Written by Roger Montti –
Google updated its Article structured data guidelines to reflect that they dropped the AMP requirement and changed the image guidelines for Top Stories eligibility.
Three changes to the guidelines make it clear that eligibility for the stop stories section that can dominate the top of the search results became more accessible for more publishers.
Structured Data No Longer Required For Top Stories
Top stories is a way for Google to feature fresh news content in the search results.
Searches on trending topics in the news will generate the top stories section, which surfaces at the top of the search results in sizes that can dominate the screen on mobile and desktop searches.
Top stories also can show lower down in the middle of the page.
Consequently, being shown in top stories is crucial to sites that publish breaking news.
Something interesting is that Google added wording to the first paragraph of the Article structured data guidelines to note that structured data isn’t necessary to appear in top stories.
This is the new paragraph:
“Adding Article structured data to your news, blog, and sports article pages can help Google understand more about the web page and show better title text, images, and date information for the article in search results on Google Search and other properties (for example, Google News and the Google Assistant). While there’s no markup requirement to be eligible for Google News features like Top stories, you can add Article to more explicitly tell Google what your content is about (for example, that it’s a news article, who the author is, or what the title of the article is).”
Whether it’s always been the case that structured data was not necessary to be eligible, or if this is something new, it’s notable because it shows that Google’s documented requirements are less restrictive and more inclusive.
That means that news sources that don’t add article structured data can nevertheless be eligible to appear in top stories.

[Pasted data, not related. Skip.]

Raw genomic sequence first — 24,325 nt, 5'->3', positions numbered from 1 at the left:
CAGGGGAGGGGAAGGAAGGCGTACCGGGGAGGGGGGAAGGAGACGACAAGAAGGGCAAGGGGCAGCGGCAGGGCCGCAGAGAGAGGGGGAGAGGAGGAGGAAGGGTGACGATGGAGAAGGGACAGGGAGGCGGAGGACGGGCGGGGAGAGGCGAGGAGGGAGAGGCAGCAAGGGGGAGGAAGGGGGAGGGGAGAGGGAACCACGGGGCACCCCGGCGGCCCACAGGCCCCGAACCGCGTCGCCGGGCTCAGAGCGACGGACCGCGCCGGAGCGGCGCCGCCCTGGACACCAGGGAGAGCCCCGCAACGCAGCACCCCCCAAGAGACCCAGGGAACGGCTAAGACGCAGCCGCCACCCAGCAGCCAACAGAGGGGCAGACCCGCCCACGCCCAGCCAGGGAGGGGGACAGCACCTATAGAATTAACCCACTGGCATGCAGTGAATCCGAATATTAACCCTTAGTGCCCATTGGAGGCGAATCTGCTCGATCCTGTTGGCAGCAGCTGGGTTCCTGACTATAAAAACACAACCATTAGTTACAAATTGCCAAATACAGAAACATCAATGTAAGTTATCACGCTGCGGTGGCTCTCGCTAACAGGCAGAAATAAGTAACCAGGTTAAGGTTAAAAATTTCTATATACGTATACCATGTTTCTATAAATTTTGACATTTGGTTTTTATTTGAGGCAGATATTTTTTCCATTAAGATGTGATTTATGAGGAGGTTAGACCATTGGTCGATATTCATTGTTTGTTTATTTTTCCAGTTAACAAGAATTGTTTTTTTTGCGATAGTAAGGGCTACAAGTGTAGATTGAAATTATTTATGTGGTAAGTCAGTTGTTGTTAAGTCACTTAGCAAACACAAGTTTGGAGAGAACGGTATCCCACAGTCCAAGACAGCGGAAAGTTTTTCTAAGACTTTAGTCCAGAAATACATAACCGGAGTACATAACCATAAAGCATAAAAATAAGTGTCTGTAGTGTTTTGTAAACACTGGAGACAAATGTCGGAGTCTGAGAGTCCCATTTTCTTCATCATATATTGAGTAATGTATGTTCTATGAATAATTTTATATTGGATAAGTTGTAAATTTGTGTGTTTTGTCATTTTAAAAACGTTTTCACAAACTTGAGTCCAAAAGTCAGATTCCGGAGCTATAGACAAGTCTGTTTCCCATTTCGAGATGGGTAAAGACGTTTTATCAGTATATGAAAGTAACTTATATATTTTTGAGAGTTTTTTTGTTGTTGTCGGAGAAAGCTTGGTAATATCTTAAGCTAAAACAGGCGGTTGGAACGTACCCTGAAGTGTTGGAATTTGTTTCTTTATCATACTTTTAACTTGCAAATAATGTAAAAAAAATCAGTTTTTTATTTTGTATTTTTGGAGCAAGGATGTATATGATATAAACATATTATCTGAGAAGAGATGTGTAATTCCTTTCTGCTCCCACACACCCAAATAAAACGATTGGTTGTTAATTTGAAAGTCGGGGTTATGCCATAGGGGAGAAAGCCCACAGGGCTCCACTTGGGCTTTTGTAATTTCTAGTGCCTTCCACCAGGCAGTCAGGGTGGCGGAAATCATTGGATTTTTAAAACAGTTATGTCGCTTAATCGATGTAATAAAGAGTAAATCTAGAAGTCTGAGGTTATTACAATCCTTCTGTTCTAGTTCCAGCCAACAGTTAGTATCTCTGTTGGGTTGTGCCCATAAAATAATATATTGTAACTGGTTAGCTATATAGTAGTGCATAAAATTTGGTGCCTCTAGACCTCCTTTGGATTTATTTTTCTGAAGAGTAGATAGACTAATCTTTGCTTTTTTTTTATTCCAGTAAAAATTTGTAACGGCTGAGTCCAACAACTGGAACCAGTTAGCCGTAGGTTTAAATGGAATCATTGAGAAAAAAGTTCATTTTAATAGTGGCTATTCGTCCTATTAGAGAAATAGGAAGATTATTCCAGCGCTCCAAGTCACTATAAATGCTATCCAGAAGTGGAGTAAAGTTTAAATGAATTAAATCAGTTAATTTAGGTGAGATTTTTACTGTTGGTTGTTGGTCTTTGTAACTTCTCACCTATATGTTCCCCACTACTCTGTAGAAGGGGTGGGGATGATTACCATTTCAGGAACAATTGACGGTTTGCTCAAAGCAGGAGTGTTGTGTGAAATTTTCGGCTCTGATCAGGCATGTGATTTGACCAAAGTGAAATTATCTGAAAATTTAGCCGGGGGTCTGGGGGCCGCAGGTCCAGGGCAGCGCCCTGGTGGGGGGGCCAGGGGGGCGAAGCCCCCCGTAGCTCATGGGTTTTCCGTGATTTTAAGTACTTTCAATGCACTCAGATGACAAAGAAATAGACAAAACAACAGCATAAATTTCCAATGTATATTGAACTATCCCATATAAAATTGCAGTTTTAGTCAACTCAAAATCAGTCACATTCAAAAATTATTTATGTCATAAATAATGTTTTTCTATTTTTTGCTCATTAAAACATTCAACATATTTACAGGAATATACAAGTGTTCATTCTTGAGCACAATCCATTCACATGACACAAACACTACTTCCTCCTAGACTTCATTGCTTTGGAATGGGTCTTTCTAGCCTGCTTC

This is the case with other enhanced listings as well. So it’s natural that Google’s documentation for Top Stories should also follow the trend of no longer requiring structured data to qualify.
However, it is still a best practice to include structured data, including the Article Schema.org structured data, because it allows publishers to make it easier for Google to understand the web pages.
Google Deletes References To AMP
AMP, which stands for Accelerated Mobile Pages, is a framework for developing HTML pages that load extremely quickly on mobile devices.
The use of AMP was, at one time, necessary to qualify for inclusion in top stories.
That’s no longer the case, and Google removed AMP-related information from the Article structured data guidelines to reflect that change.
Google didn’t just change the guidelines to include AMP and non-AMP information. Google completely removed all references to AMP from the structured data guidelines.
Publishers who use AMP no longer have a reference from the Article structured data guidelines.
Google published an advance notice of this change in 2020 in a blog post:
“AMP will no longer be necessary for stories to be featured in Top Stories on mobile; it will be open to any page.”
Change To Top Stories Image Guidelines
Another change, which might be considered the most important, makes inclusion in top stories easier to achieve.
The change is to the image size. Google made the image size requirement smaller,
Google’s structured data guidelines for images previously required high-resolution photos with a minimum of 800,000 pixels when the width and height were multiplied.
The following is what the guidelines specified before and after the change.
“For best results, provide multiple high-resolution images (minimum of 800,000 pixels when multiplying width and height) with the following aspect ratios: 16×9, 4×3, and 1×1.”
“For best results, provide multiple high-resolution images (minimum of 50K pixels when multiplying width and height) with the following aspect ratios: 16×9, 4×3, and 1×1.”
Top Stories Guidelines
These changes may, on the surface, seem trivial. But they are significant.
The complete removal of any guide for publishers who use AMP is a little curious. It’s almost like Google is stepping back from AMP.
Google’s update to the image guidelines for top stories is a welcome change because it encourages using smaller image sizes, which is good for users and publishers.
Featured image by Shutterstock/The Faces